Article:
How Pakistan breaks Afghan pine nuts sales miracle in China?

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The price of half a kilogram of Pakistani pine nuts in China can be as high as RMB 140 (about Rs 4,360), which is at the upper end of the so-called “chain of contempt” of nuts in China. Meanwhile, Pakistani people can buy 40 kilograms of flour with this sum of money, which is enough for a family of five for nearly a month.

Pakistani pine forests grow in valleys at an altitude of 2,000-3,350 meters in the mountainous areas of western Pakistan on the border with Afghanistan. Sulaiman range of Balochistan, Sherani and Chitral in Khyber Pakhtunkhwa (KPK) and Diamer in Gilgit-Baltistan are Pakistan’s main production regions for pine nuts.

A farmer in Diamer said that 200,000 to 250,000 people are engaged in the pine nut business here and every household earns income from pine nuts.

According to the official data of the General Administration of Customs of China (GACC), in the first nine months of 2022, Pakistan’s exports of pine nuts in shell (HS: 08029100) to China amounted to USD 47.69 million, over five times the USD 9.5 million export of fresh or dried nuts (HS: 0802 – fresh or dried nuts) to China in 2018.

“Pakistani pine nut exports have huge potential for locals to earn a living and get rich,” said Faisal Ahsan Pirzada, Secretary of Forest, Wildlife and Environment Department, Gilgit-Baltistan, in an interview with China Economic Net (CEN).

Haji Ghullam Mehmood from Chilas Pine Nut Market agreed and said, “Pakistan has gone into crisis. The money earned by pine nuts export is settled in US dollars, which is beneficial for Pakistan.”

Who cuts down the “money tree” that generates huge profit each year?

As for the reason behind cutting down the “money tree”, which is a gift of nature, Raja Zakirya Khan Maqpoon, Senior Minister of Gilgit-Baltistan, told CEN that cutting down pine trees must be stopped in underdeveloped areas like Diamer, as forests are their only source of income.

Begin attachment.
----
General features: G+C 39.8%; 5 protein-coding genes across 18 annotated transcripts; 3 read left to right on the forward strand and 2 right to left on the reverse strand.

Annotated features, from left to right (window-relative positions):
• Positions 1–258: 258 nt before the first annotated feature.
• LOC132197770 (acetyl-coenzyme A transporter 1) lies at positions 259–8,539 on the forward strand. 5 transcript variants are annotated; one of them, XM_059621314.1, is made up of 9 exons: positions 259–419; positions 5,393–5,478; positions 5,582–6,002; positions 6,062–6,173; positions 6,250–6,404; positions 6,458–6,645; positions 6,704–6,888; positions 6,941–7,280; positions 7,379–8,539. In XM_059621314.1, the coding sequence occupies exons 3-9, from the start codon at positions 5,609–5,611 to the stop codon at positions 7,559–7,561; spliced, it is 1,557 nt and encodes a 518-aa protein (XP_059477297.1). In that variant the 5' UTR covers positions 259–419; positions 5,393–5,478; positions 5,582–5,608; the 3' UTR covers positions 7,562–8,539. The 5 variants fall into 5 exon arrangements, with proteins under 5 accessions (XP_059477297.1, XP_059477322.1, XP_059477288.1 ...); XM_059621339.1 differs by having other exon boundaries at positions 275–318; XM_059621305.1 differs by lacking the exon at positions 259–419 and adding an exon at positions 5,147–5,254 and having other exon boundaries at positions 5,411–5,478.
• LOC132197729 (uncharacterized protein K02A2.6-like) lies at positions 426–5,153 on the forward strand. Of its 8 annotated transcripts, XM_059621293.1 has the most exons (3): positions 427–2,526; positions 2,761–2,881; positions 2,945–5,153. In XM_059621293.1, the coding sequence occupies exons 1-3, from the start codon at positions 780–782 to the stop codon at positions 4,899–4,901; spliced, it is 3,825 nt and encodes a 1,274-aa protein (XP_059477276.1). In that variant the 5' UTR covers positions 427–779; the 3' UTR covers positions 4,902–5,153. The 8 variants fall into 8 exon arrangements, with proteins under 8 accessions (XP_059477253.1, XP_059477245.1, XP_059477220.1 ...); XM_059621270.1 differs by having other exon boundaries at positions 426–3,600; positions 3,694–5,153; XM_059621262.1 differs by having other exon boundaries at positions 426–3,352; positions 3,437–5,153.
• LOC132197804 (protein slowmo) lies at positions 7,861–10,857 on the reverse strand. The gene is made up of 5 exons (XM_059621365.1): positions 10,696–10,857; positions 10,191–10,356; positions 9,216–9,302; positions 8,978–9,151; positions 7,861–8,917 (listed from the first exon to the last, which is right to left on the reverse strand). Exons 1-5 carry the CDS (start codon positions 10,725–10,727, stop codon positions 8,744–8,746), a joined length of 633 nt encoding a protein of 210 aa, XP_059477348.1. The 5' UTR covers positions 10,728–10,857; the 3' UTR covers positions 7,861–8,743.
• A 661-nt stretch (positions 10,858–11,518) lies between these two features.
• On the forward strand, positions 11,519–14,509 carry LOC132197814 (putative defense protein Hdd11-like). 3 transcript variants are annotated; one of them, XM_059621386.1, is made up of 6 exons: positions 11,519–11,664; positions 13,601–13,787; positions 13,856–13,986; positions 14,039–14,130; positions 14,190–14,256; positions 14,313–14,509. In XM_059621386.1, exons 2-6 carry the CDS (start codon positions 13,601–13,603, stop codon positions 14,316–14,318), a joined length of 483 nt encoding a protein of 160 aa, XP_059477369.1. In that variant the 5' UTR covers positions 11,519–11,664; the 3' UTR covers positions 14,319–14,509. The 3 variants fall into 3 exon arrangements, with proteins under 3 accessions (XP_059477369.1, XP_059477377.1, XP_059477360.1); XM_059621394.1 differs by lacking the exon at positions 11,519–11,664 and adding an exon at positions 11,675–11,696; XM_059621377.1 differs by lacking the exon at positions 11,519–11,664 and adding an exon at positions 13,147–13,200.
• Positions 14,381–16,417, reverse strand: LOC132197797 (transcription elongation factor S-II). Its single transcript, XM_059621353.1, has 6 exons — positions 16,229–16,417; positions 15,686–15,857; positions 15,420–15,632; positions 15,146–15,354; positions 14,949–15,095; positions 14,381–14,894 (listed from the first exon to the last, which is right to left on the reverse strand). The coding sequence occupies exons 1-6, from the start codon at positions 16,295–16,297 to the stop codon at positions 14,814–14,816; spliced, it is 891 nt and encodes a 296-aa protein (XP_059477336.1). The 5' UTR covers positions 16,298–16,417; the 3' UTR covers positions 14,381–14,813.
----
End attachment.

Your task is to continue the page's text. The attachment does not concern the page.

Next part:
“There must be a strict ban on cutting down pine trees. Instead of being poor, the locals who are blessed with natural resources can feed their children if they are trained with appropriate professional skills,” Faisal Ahsan Pirzada added.

“Ninety percent of the people here are unemployed. The Chilas region has a revenue of Rs 5-6 billion (about RMB 160 million),” said Saif ullah, a pine nut dealer and exporter from Chilas.

There is another reason for cutting down pine trees. Seth Azeem Shah, from Chilas, one of Pakistan’s main production areas of pine nuts, has been trading in pine nuts since the year 2,000, more than 20 years ago. According to him, in 2017, there were still 2,000 tons of pine nuts being produced in Chilas. Then some elite Pakistanis spotted the business opportunity and started hiring laborers from other areas to pick them. Due to the high workload, the workers were willing to cut down the entire tree to get the job done quickly. These workers are not from Chilas, so they only care about their own income, not tree protection. Currently, less than 1,000 tons are produced in Chilas.”

In addition, how to pick pine cones also affects the production of pine nuts. Faisal Ahsan Pirzada said that if people collect pine cones by hand improperly, it can harm the yield of next year.

Pine forest protection has started in some regions. “The UN FAO project in Diamer will increase the area of pine forests. Now the forest area in Diamer has expanded to 15,000 hectares,” said Naimat Gul, who works in the project.